Debit, Credit & Charge Cards

Debit, credit and charge cards are referred to collectively as credit cards in Italy, which has over 30 million in circulation, almost two-thirds of which are debit cards.

Real credit cards (which allow you to pay the balance over a period of time) have been slow to gain acceptance in Italy, where many people still prefer to pay for purchases in cash or with a debit card. However, in the last decade there has been a marked increase in the popularity of credit cards, particularly due to their usefulness in shopping via the telephone or Internet or abroad.

Most so-called ‘credit’ cards issued in Italy function more like charge cards, in that payments for purchases are due when billed and cannot be paid over a period of several months or years. The most common credit cards in Italy are CartaSì, MasterCard and Visa, which are available from most banks. You can also obtain an American Express or Diners Club card direct from these companies.

All Italian banks issue debit/ATM cards known as Bancomat cards, for which there’s an annual fee of between €10 and €20; most banks also charge you between €0.80 and €2 for each purchase you make with the card, which explains why most Italians prefer to use cash.

A credit card in Italy costs between €35 and €110 per year, depending on the type of card and the level of service you choose. Some cards include travel or other forms of insurance, either as part of the annual fee or as an add-on feature.

When you apply for a credit card, you’re required to indicate the bank account you wish to use to pay your monthly balance, and the contract includes a standing order payment to permit the card company to debit payments automatically from your account. You receive a statement of your monthly charges around ten days before the date that the amount due is debited from your account, so you have an opportunity to review the statement and dispute any incorrect payments or charges.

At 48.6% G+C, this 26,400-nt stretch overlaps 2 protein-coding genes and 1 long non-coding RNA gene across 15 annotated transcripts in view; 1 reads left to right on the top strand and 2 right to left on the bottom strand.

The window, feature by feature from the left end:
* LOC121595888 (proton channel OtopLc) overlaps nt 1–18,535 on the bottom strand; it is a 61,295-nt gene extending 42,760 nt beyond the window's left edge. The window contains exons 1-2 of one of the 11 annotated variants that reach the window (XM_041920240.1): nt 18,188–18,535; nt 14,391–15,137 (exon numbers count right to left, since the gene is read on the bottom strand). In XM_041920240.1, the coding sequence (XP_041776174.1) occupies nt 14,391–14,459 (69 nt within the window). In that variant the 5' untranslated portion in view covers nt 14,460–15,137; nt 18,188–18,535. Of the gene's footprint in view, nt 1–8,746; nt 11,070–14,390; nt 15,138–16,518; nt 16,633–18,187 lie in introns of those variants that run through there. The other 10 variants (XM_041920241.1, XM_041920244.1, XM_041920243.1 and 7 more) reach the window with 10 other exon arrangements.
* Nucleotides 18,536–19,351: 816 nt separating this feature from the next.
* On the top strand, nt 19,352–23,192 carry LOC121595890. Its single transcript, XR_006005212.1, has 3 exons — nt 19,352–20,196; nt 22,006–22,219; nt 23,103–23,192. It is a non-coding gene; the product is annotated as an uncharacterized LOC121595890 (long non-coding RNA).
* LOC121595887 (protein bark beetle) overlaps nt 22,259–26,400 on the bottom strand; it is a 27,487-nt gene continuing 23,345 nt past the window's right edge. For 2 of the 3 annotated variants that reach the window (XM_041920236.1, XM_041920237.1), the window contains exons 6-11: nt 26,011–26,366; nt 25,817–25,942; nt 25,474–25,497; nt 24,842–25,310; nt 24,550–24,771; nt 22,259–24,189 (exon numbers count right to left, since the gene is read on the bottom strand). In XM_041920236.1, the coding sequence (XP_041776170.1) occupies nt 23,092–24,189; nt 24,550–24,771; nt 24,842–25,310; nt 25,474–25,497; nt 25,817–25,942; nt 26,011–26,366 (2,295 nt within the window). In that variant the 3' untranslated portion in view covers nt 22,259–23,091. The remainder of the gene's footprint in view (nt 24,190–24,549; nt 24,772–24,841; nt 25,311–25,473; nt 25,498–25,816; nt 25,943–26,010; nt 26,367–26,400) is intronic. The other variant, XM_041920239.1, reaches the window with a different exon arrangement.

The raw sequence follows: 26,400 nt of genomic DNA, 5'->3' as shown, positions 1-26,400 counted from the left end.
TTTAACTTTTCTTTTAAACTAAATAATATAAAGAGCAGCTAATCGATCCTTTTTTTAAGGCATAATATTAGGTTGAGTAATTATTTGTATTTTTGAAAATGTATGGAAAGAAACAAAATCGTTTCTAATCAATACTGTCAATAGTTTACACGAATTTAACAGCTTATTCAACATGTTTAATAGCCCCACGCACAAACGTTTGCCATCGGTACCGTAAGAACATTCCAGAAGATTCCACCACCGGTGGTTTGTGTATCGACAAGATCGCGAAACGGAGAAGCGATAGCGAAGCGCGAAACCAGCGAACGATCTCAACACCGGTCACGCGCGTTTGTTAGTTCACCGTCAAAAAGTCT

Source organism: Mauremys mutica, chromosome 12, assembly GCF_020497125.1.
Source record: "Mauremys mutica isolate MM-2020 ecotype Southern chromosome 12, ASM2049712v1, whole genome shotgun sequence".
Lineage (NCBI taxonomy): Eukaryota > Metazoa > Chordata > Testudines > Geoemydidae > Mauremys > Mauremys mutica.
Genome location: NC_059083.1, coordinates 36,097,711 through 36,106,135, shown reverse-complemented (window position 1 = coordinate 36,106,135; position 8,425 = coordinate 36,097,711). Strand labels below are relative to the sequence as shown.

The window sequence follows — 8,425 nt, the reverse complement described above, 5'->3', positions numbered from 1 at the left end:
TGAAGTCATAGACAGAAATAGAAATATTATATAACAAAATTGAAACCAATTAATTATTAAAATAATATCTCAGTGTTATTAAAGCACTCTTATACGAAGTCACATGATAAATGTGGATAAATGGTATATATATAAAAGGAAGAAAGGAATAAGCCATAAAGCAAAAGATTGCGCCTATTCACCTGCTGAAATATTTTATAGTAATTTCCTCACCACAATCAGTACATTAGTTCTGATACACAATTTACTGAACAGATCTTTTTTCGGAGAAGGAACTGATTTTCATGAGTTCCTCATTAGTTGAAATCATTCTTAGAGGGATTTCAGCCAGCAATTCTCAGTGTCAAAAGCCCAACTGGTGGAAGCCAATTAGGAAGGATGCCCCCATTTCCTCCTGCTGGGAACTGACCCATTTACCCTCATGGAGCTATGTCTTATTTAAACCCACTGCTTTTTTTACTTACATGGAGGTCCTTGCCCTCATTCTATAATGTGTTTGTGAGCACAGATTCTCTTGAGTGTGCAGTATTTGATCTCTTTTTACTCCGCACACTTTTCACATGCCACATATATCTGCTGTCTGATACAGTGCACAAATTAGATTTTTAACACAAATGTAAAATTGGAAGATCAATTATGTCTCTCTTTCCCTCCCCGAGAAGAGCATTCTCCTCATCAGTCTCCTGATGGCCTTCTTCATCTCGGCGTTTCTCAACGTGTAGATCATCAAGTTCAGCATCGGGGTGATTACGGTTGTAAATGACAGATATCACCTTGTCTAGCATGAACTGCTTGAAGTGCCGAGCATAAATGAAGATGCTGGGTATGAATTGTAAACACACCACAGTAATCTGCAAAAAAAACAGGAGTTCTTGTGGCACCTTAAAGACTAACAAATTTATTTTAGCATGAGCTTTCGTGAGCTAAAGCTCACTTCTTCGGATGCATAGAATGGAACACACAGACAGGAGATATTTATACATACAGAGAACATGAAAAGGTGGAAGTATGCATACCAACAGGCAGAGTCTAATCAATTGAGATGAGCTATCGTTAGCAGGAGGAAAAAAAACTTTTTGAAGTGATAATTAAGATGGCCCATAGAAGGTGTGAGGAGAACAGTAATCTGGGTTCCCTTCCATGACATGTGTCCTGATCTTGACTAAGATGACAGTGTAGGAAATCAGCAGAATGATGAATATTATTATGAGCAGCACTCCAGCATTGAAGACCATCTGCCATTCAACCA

Most credit cards allow you to withdraw cash from ATMs that are part of their network, although there’s a charge for each transaction. It’s sometimes possible to make deferred payments on travel costs (mostly air fares and hotel bills) charged to your card, but only over a few months (normally two or three months maximum). Before obtaining a credit or charge card, compare the costs and benefits.

If you maintain a bank account abroad, it’s wise to retain your foreign credit cards. One of the advantages of using a credit card issued abroad is that your bill is usually rendered or your account debited up to six weeks later, thereby giving you interest-free credit – except when cards are used to obtain cash, when interest starts immediately. You may, however, find it more convenient and cheaper to be billed in euros than in a foreign currency, e.g. US$ or GB£, when you must wait for the bill from outside Italy and charges vary with exchange rate fluctuations.

If you lose a bank or credit card, you must report it immediately to the issuing office, or within 24 hours at the latest. You also need to report the theft to the police and obtain a copy of the report ( dununcia). If the theft isn’t reported and the card blocked within 24 hours, insurance cover no longer applies and any purchases made by a thief won’t be reimbursed. If you lose a Visa, CartaSì or MasterCard (all operated by Servizi Interbancari), you must report it within 24 hours (Tel. 800-018 548 within Italy or  +39-02-3488 4001/2333 from abroad).

If you lose a card abroad, you must report the loss to the local police and fax the police report within 48 hours to Servizi Interbancari (Tel. +39-02-3488 4140 or +39-02-4141 4110) or send it by registered post with proof of receipt. A free replacement card is sent to you by Servizi Interbancari or your bank within a few weeks, or you can request an emergency replacement within 24 hours, for which there’s a fee of €10.

Even if you don’t like credit cards and shun any form of credit, they do have their uses. For example, no-deposit car rentals, no pre-paying hotel bills (plus guaranteed bookings), obtaining cash 24-hours per day, simple telephone and mail-order payments, greater safety and security than cash, and above all, convenience. They’re particularly useful when travelling abroad and you need some form of credit card if you wish to make purchases over the Internet. Note, however, that not all Italian businesses accept credit cards, particularly small businesses, and you should check in advance.

This article is an extract from Living and Working in Italy from Survival Books. © 2003-2020 Just Landed